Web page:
Murray Bookchin was the founder of Social Ecology, he wrote books such as “The Ecology of the Freedom”.He argued that human domination and destruction of nature is a result of social differences among humans. He felt that too many environmentalists were just looking at the symptoms of the problems rather than looking at the causes of it. Social ecologists generally believe in establishing a society driven by equality and cooperation rather than individual profits, Even though Humans are an intelligent species, it doesn’t imply that we will act as a superior being and think of the animals as just mere puppets of out will.

Ecofeminism is a feminist approach towards understanding ecology. It uses the common problems in the oppression of nature and oppression of women to raise awareness that both of them are not the property of men and men are not the ones who are controlling the world just like how nature is not the property of human(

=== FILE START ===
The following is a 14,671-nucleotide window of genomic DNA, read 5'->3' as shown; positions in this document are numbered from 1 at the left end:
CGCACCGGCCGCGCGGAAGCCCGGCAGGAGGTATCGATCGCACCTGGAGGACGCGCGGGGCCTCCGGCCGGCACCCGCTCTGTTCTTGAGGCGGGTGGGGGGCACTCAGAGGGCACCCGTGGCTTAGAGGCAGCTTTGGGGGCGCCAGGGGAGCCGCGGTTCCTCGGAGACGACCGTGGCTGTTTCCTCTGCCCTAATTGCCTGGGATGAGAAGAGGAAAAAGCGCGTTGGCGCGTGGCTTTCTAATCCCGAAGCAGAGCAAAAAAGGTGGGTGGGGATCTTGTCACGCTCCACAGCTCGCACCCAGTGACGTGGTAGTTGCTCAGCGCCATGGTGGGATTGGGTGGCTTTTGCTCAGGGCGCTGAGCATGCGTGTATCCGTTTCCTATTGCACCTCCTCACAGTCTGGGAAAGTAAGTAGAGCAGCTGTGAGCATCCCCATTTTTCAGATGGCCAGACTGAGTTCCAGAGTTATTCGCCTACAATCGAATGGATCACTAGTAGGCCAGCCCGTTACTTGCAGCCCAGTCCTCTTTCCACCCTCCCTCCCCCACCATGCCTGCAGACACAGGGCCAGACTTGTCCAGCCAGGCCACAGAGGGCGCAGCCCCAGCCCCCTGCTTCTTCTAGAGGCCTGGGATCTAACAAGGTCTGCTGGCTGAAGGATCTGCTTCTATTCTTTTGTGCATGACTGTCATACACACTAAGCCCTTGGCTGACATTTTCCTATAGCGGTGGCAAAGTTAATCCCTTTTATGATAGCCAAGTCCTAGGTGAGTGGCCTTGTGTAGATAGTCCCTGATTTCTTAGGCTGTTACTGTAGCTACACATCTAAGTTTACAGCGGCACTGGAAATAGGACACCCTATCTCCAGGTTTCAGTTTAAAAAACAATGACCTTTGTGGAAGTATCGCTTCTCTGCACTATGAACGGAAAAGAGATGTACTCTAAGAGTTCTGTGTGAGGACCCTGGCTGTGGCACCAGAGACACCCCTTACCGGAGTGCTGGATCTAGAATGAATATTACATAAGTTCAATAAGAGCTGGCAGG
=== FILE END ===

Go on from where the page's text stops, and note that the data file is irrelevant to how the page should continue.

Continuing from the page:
Considering the fact that the environment is being overused by the humans, the increasing amount of pollution unbalanced ecosystem overkilling of animals, global warming etc. are alarming problems of the world which are mainly caused due to human beings. So the knowledge and understanding of environmental ethics are important for everyone. To raise awareness among people it should be spread around the globe in order for us to save our environment.


  1. Alasdair Cochrane , Environmental Ethics , URL =.
  2. Brennan, Andrew and Lo, Yeuk-Sze, ‘Environmental Ethics’, The Stanford Encyclopedia of Philosophy (Winter 2016 Edition), Edward N. Zalta (ed.), URL = .
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Moral Responsibility and Environmental Ethics. (2021, Apr 24). Retrieved from

Moral Responsibility and Environmental Ethics